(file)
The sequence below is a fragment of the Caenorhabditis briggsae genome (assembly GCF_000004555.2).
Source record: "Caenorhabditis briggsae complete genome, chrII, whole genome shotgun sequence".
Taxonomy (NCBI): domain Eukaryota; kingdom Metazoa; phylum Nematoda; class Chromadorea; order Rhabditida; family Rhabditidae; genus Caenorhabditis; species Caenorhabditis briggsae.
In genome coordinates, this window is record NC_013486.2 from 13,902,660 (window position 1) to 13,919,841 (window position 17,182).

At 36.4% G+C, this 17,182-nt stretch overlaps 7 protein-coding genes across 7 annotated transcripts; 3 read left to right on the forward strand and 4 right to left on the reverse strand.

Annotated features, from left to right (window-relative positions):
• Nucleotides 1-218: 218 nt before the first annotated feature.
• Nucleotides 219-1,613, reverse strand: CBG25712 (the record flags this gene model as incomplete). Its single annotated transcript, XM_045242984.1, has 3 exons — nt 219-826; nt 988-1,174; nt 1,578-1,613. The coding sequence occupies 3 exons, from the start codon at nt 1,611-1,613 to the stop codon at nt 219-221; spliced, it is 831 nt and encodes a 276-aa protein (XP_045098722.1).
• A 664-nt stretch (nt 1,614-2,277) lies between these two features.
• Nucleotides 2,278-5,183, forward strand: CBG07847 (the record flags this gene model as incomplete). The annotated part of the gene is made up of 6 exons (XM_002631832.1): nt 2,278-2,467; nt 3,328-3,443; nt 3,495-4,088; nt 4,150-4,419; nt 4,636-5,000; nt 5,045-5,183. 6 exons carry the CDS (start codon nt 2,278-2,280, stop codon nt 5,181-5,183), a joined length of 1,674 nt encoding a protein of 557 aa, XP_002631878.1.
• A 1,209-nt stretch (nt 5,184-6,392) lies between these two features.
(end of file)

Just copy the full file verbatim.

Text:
The sequence below is a fragment of the Caenorhabditis briggsae genome (assembly GCF_000004555.2).
Source record: "Caenorhabditis briggsae complete genome, chrII, whole genome shotgun sequence".
Taxonomy (NCBI): domain Eukaryota; kingdom Metazoa; phylum Nematoda; class Chromadorea; order Rhabditida; family Rhabditidae; genus Caenorhabditis; species Caenorhabditis briggsae.
In genome coordinates, this window is record NC_013486.2 from 13,902,660 (window position 1) to 13,919,841 (window position 17,182).

At 36.4% G+C, this 17,182-nt stretch overlaps 7 protein-coding genes across 7 annotated transcripts; 3 read left to right on the forward strand and 4 right to left on the reverse strand.

Annotated features, from left to right (window-relative positions):
• Nucleotides 1-218: 218 nt before the first annotated feature.
• Nucleotides 219-1,613, reverse strand: CBG25712 (the record flags this gene model as incomplete). Its single annotated transcript, XM_045242984.1, has 3 exons — nt 219-826; nt 988-1,174; nt 1,578-1,613. The coding sequence occupies 3 exons, from the start codon at nt 1,611-1,613 to the stop codon at nt 219-221; spliced, it is 831 nt and encodes a 276-aa protein (XP_045098722.1).
• A 664-nt stretch (nt 1,614-2,277) lies between these two features.
• Nucleotides 2,278-5,183, forward strand: CBG07847 (the record flags this gene model as incomplete). The annotated part of the gene is made up of 6 exons (XM_002631832.1): nt 2,278-2,467; nt 3,328-3,443; nt 3,495-4,088; nt 4,150-4,419; nt 4,636-5,000; nt 5,045-5,183. 6 exons carry the CDS (start codon nt 2,278-2,280, stop codon nt 5,181-5,183), a joined length of 1,674 nt encoding a protein of 557 aa, XP_002631878.1.
• A 1,209-nt stretch (nt 5,184-6,392) lies between these two features.